Wednesday, September 2, 2009

Reading Dante in Detroit

A few years ago Monique gave me Azar Nafisi’s Reading Lolita in Tehran—and just tracing that experience would suffice for a post. For one thing members of my extended family (Ghulf Genes, you might say) include children born of an Iranian woman, hence blood lines connect us back to Persia too. Indeed, whenever a country comes into focus in one or another context, I can trace tendrils of relationship—and strong ones, too, either of blood or spirit. But here my only purpose is to justify the title of this posting, to indicate the same kind of tension between cultures that Nafisi had in mind when she sat down to trace her own experiences as a woman and a teacher.

Yes. I’m reading the Divine Comedy, all of it this time, and slowly, with real attention. This too runs in the family’s spiritual genes. My mother would have done that sort of thing in her advanced years and Monique’s mate, John, is prone to feats like that as well—a kind of heroic determination to achieve the impossible, which is to grasp the entire culture, ancient and near, even if only by a few grand gestures. When I began reading Purgatory, I smiled as I read Dorothy Sayers’ introduction, in the first paragraph of which she says: “Persons who pontificate about Dante without making mention of his Purgatory may reasonably be suspected of knowing him only at second hand, or of having at most skimmed through the circles of his Hell in the hope of finding something to be shocked at.” Or, Sayers may have added, “something to quote.” She should have put that into her general introduction to nudge people on, beyond the Inferno, which is, as its name implies, a very dismal place. And arriving at the base of Mount Purgatory, one is astonished (I was) at the sudden change.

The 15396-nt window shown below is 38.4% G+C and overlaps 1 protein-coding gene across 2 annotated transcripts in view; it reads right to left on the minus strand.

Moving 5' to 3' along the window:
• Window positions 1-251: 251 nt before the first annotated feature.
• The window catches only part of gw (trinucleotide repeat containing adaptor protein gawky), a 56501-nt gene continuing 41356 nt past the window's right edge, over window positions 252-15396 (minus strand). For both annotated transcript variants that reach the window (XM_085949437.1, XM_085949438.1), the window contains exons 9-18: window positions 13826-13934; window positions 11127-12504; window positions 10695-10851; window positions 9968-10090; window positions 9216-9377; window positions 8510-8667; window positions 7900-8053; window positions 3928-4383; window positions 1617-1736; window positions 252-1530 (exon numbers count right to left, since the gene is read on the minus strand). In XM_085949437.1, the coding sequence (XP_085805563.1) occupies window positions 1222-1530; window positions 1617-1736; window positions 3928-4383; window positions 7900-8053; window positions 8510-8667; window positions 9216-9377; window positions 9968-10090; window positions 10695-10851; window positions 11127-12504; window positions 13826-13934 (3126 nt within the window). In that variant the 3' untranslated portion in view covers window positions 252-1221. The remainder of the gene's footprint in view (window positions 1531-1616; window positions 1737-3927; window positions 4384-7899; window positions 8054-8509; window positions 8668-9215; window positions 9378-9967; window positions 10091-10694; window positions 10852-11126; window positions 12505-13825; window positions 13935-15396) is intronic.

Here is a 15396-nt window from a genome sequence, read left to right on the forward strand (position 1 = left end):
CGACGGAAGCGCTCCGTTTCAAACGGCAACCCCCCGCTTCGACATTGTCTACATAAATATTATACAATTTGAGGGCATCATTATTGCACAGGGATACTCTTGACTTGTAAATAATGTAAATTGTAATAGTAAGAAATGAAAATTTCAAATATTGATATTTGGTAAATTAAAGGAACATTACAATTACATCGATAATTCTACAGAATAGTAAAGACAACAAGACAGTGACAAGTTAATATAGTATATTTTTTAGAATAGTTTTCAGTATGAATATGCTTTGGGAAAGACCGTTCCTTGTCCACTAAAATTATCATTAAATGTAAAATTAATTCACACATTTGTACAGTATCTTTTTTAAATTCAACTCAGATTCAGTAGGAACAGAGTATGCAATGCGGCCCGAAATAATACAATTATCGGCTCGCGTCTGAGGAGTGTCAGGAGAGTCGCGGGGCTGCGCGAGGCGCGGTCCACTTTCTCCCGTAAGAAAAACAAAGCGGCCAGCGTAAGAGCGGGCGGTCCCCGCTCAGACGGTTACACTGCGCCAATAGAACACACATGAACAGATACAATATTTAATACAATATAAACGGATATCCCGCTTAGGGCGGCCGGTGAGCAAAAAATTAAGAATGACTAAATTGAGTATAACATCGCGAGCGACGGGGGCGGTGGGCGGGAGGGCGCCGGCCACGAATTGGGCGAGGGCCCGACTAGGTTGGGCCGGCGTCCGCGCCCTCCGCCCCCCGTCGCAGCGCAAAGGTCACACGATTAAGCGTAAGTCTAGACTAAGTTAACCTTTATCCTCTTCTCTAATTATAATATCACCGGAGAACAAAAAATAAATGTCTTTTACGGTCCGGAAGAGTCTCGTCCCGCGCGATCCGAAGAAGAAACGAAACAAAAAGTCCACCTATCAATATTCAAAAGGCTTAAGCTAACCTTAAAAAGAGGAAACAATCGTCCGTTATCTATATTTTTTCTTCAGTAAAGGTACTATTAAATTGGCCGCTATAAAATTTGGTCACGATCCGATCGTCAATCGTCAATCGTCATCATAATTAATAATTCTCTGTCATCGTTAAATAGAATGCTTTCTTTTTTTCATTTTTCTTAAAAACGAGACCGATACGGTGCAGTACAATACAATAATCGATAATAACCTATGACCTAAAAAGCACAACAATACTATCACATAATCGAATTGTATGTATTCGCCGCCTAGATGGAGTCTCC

Culture is, ultimately, a system of shared values. Great literature holds these values. Its neglect is therefore either part of cultural change or cultural decay. If the value system continues to be renewed by great new works of art and philosophy, the sliding of the awkwardly dated back into the past is no matter of regret. But if the new has lost its nicotine, as it were, like fake cigarettes intended to wean us of smoking, the loss is genuine.

The cultural process is sharply discernible in the Comedy. In the first two books Dante’s guide is Virgil, the Latin poet famed for his Georgics and Aeneid, the last an epic account of Rome’s founding. The stories and myths in which Dante himself anchors his values are drawn from Graeco-Roman sources and the Bible, his philosophy is based on “moderns,” like Thomas Aquinas, and ancients, like Aristotle. The time distance between Virgil’s death and Dante’s birth is 1284 years. In 2009, we are 688 years from Dante’s death in 1321. Hence, for us, Dante stands closer in time than the towering figure of Virgil stood to him. The speed of change, however, has been so great in modern times that Dante appears to us at least 1300 years back, subjectively, rather than a mere 700.

It’s much more difficult today to get even a feel for the vast extent of human culture. Dante published his Comedy, if you can call it publishing, by having parts of it copied by hand as they were written, entirely in response to the demands of his friends. Printing still lay in the future. Today we can get dozens of translations of the Tao Te Ching, for example, and the best literature of any country we desire to read. And we have languages to master if we really wish to be serious students. I could here write a post titled Reading Goethe in German, for example, or Reading Madács in Hungarian. I’ve done both. Goethe’s name everyone knows, but Madács is known only to Hungarians. He wrote the all-time classic play called The Tragedy of Man. When you expend your energy in projects like that, you haven’t got time left to make money, do you? Anyway, that’s my excuse for failing in the American Way.

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